Building an ELK stack with docker-compose

Because I have a hard time searching logfiles during development (I like to run everything on DEBUG), I decided to build myself an ELK stack (elasticsearch, logstash and kibana) to throw all my logs into and have a nice UI to search for a special log message.

Fortunately there are official docker images for these tools:

So, everything is easily available, I just needed to figure out how to glue it together.

Because I’m not interested in storing the data over a long period of time, I don’t care about the setup of the elasticsearch engine. When I’m done developing or debugging things, I want to throw away everything and start with a clean environment. So I don’t store anything outside of the docker containers and I don’t want to write any Dockerfiles myself.

The way to go is a simple docker-compose.yml which I can start with a single command and have everything set up to accept log messages from my java applications. So, here we go:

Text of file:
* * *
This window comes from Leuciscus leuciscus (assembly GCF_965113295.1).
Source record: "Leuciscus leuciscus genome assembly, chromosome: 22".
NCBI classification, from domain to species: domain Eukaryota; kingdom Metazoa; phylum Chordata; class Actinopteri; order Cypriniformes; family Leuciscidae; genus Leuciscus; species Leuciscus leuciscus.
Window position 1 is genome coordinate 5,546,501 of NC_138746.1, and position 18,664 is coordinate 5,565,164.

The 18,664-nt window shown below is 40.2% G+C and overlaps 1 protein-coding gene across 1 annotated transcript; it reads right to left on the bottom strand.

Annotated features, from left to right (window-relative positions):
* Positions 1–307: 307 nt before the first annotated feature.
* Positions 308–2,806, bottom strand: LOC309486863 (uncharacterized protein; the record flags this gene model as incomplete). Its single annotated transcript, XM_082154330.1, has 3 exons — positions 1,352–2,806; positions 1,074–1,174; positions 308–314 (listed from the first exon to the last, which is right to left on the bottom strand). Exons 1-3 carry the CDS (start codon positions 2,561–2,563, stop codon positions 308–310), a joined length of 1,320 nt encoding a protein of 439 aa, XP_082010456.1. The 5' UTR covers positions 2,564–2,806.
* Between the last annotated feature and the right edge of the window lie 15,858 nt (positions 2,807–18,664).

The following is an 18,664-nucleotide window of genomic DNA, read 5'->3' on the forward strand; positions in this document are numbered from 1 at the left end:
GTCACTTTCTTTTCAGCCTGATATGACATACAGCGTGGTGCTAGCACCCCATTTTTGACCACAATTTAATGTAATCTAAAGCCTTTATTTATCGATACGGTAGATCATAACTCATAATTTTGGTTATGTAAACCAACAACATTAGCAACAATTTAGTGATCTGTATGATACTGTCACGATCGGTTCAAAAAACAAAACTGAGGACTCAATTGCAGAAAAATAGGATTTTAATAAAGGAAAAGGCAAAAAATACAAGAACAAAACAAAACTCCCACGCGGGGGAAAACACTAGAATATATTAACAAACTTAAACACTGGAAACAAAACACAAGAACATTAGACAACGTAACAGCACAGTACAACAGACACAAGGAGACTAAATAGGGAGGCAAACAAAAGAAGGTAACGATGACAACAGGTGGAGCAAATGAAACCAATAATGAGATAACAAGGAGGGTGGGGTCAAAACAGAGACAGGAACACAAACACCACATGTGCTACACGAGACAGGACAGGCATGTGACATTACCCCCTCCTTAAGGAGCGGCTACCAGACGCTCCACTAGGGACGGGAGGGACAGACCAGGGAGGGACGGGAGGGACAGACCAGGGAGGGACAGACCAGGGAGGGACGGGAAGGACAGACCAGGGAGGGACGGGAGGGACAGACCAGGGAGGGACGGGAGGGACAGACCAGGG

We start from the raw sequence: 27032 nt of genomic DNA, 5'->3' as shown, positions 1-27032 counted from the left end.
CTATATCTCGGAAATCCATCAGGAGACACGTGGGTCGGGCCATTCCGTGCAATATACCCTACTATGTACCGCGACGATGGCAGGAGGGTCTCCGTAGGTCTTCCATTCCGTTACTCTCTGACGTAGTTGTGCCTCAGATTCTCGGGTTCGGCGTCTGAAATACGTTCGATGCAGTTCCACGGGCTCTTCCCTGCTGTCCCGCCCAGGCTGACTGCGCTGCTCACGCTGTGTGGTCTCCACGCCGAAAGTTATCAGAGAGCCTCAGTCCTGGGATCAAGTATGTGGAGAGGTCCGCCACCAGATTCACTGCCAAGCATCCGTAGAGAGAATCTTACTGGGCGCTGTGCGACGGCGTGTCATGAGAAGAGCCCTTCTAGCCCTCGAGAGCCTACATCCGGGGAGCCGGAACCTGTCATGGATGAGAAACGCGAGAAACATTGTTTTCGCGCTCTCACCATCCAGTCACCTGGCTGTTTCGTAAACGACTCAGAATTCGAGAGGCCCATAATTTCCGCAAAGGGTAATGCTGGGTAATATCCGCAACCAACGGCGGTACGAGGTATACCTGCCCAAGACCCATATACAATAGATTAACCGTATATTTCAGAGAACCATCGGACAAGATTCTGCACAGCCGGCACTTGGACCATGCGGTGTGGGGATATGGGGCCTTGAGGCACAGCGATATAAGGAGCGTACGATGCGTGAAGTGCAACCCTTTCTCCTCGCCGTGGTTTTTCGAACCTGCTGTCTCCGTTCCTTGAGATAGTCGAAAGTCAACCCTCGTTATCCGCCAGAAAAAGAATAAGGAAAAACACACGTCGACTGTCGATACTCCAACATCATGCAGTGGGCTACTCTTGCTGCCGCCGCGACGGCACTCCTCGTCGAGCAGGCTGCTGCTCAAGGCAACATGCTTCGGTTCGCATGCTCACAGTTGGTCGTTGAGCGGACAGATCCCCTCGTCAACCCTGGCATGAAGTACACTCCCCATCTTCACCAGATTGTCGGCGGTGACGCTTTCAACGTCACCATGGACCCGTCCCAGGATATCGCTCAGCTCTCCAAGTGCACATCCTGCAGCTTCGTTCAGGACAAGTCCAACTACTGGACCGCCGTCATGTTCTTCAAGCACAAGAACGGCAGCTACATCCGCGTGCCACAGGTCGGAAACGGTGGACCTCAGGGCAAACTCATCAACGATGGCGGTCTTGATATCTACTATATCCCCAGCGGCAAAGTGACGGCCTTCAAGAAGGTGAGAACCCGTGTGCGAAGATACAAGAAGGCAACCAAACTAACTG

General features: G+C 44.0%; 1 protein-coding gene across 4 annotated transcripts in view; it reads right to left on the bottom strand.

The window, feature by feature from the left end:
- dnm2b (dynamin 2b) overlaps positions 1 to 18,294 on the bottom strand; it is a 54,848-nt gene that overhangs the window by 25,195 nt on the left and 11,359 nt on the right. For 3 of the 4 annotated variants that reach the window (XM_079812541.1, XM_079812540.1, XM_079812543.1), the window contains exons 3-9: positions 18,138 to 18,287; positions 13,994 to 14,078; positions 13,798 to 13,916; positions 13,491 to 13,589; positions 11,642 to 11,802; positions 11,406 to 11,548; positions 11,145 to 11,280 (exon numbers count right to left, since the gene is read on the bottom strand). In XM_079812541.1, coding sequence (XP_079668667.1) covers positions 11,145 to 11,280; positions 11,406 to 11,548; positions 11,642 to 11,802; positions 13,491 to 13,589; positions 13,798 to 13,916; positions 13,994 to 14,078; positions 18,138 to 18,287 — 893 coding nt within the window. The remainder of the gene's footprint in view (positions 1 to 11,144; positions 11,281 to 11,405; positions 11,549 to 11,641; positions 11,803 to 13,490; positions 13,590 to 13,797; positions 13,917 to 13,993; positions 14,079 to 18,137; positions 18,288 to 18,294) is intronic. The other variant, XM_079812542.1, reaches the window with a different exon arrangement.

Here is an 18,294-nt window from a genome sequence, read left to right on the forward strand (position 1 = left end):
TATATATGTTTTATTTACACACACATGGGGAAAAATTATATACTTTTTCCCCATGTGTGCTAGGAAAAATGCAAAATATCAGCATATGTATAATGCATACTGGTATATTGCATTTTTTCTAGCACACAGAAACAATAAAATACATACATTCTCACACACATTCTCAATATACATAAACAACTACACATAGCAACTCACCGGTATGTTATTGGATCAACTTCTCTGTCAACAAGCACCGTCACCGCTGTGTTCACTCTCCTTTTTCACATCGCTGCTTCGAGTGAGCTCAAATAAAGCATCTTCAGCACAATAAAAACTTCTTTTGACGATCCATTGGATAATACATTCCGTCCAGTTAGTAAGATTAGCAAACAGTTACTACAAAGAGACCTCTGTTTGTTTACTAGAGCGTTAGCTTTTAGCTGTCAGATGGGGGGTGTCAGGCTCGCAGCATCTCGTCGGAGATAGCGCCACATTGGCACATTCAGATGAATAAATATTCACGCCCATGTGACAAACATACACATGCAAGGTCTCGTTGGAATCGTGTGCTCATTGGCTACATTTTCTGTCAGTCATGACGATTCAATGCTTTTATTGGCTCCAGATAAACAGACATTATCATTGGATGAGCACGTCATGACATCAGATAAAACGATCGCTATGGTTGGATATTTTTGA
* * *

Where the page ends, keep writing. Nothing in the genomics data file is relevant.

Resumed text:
image: elasticsearch
  - 9200:9200
  image: logstash:latest
  - elasticsearch:elasticsearch
  - 12201:12201
  command: logstash agent --debug -e 'input { log4j { mode => "server" port => "12201"} } output { elasticsearch { hosts => ["elasticsearch"] } stdout {} }'
  image: kibana
  - elasticsearch:elasticsearch
  - 5601:5601
  - ELASTICSEARCH_URL=http://elasticsearch:9200

As you can see, I only use images - no custom Dockerfile needed. I also put the configuration for logstash and kibana into the docker-compose.yml, so when I use another computer (and I do that often) I can just copy this one file, run docker-compose up, open http://localhost:5601 and get going.

I also exposed port 12201 on the logstash host to be able to send log messages from locally running applications. I modified my and added a new appender named logstash with the following configuration:


The comes from the default log4j installation, so no funky external dependencies needed. Just add those lines when deploying locally and the application will log to my ELK stack.

I tried to use docker networks, but logstash acted up and I think it does not particularly like underscores in the elasticsearch hostname. Unfortunately, docker-compose will generate hostnames with underscores, so I had to stick with the old way and use links. If you have any insight how to use a network, please get in touch.

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